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The goal is to turn all that “have to” school writing into “want to” writing.  How on earth, you might be wondering, can you do that? 

By being your unique self!

I think the reason most children don’t like to write is they don’t think they’ll be able to put down on paper what their teacher is looking for.  They mistakenly believe there is some kind of formula for good writing they must have missed the day they were absent.

To be a good writer it is essential that you write in your own voice, not in a robotic “formula” voice or even in your teacher’s voice.  Write what only you can write.  Include all the dusty, all the glimmering, all the meaningful details from your own experiences.  Describe things in new ways—beautiful ways, humorous ways, thought-provoking ways. 

When I was a teacher, I taught children with siblings, only children, students from Mexico, students from Germany, children who lived with their grandparents, and children who lived with one parent.  In other words, those precious students led very different lives!  What puzzled me was, when I read their writing at the beginning of the year, most of their papers sounded the same.  I would read something like: "Summer vacation was really fun. I took a trip with my grandpa.  We ate picnics at rest stops. . . ."

However, in one child’s unique voice, that might have sounded like: "When I think of summer, I think of road trips with Grandpa.  I hear jazz music.  I see corn fields, and I taste rest stop picnics eaten to the tune of buzzing flies and my little brother singing fast food jingles.  On vacations with Grandpa, there are no visits to drive-through windows.  Instead, he packs pimento cheese sandwiches.  He floats hard-boiled eggs, like so many round, white pickles, in jars of water, and he loads a separate cooler with cans of ice-cold soda pop and chocolate bars. . . .”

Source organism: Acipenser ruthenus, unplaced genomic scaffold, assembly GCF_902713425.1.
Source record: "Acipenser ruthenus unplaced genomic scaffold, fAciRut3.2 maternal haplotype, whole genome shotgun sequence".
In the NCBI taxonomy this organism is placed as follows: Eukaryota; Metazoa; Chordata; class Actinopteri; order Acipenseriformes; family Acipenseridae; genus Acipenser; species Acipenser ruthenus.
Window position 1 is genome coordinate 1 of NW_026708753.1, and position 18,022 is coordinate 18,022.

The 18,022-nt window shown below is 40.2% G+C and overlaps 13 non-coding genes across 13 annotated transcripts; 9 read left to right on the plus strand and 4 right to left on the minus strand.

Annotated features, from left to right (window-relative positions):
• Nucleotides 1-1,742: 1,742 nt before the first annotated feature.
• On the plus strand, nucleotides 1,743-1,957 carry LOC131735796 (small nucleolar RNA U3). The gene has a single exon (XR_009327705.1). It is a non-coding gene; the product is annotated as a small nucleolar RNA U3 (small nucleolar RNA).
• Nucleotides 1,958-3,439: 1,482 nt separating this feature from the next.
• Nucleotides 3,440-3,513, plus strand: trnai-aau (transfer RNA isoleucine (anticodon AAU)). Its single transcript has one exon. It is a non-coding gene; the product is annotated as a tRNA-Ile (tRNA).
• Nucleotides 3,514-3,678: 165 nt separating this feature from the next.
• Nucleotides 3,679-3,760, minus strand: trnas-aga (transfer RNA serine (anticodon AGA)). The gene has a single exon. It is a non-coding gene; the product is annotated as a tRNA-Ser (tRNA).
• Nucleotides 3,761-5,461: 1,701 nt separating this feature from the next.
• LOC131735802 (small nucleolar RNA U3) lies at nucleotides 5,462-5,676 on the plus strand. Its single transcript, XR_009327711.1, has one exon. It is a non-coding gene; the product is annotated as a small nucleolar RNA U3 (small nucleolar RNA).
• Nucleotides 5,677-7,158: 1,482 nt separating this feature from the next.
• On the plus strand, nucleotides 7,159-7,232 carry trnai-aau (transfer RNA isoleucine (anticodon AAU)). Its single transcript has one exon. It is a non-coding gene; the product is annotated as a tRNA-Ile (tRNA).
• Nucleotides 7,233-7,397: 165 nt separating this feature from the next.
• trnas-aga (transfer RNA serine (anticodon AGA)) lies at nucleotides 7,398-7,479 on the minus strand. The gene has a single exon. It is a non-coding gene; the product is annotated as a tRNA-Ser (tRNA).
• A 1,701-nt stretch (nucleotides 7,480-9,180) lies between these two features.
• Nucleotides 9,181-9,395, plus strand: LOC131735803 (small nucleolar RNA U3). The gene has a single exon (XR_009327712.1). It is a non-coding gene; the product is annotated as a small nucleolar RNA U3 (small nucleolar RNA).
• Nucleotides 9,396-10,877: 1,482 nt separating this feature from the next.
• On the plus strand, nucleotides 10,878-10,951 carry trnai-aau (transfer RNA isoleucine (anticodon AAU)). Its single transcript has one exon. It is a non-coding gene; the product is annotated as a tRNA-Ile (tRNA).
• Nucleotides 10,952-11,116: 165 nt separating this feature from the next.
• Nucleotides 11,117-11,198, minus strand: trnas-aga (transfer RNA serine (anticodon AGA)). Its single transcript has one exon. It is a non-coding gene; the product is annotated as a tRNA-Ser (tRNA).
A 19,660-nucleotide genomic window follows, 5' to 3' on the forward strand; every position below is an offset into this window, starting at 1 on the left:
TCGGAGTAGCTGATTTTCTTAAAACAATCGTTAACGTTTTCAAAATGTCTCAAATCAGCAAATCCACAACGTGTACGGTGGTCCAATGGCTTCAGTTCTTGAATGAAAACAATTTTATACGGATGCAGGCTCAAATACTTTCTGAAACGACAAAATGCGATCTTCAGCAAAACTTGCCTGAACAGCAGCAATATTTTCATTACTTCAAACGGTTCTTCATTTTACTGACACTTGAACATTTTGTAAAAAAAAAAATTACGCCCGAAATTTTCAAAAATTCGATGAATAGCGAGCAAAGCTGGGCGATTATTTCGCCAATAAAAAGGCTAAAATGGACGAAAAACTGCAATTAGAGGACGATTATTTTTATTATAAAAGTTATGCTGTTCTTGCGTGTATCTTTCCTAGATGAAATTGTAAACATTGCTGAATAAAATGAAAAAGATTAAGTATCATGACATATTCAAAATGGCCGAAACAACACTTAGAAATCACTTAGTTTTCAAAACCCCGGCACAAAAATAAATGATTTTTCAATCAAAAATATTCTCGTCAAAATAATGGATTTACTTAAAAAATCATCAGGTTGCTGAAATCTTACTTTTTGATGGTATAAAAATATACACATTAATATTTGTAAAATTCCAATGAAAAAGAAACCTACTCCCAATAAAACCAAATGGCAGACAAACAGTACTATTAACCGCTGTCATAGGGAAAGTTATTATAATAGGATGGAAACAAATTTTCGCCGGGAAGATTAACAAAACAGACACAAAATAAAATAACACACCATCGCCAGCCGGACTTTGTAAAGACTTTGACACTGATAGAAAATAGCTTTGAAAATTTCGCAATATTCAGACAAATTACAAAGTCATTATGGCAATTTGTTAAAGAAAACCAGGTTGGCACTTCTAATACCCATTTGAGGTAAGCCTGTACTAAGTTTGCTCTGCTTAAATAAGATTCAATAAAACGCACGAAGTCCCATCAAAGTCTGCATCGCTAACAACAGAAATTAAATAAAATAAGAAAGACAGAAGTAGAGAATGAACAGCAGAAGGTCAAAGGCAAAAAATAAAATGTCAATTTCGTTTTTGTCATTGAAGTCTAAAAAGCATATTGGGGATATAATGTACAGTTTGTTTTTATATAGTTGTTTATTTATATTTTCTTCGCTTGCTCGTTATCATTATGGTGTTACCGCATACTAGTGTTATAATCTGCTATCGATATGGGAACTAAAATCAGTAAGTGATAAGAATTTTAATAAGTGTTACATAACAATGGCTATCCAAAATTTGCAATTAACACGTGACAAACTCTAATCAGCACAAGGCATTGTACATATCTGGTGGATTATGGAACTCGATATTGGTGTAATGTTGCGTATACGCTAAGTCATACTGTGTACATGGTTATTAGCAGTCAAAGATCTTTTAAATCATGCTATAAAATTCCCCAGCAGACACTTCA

If you want to be a good writer, be a good observer of life (people, nature, experiences).  Allow yourself to think and to daydream.  Then, write your unique thoughts, your own descriptions, your special details.  Make it a little game:  How can I say this in a way that none of my classmates will say it?  If you will give your written words the freedom to be as interesting as the thoughts inside your head, I believe you will start to look forward to writing as much as I do.

More than a decade before I was published, I knew I was a writer. It was a whisper in my heart that never ceased. I heard it in music. I heard it in teachers’ meetings. Though my pastors never looked at me and said, “Write!”—that is what I heard in the majority of their sermons. When I watched movies or read books about writers, I identified. The act of writing gave me energy.

I know, fellow writer, you understand all this.  You hear that whisper too.  Emmit Fox wrote:

The most secret, sacred wish that lies deep down at the bottom of your heart, the wonderful thing that you hardly dare to look at, or to think about. . . that is just the very thing that God is wishing you to do or to be for Him. And the birth of that marvelous wish in your soul—the dawning of that secret dream—was the Voice of God telling you to arise and come up higher because He had need of you.

Though you may have a folder bulging with rejection letters, you are a writer. Keep writing. Keep enjoying your gift. Keep sending. And, know that dreams do come true!

One book that helped me on my journey to publication is You Can Write Children’s Books by Tracey Dils. Dils shows how to format a manuscript before sending it to an editor. She also gives examples of cover letters and query letters.

When you are at the library or the bookstore, take note of the publishers of your favorite children’s books. Look at those publishers’ websites when you get home to see if they accept unsolicited manuscripts. If so, send them your best work and start thinking about how you will feel when you get that acceptance call!

May your writing bless the world,

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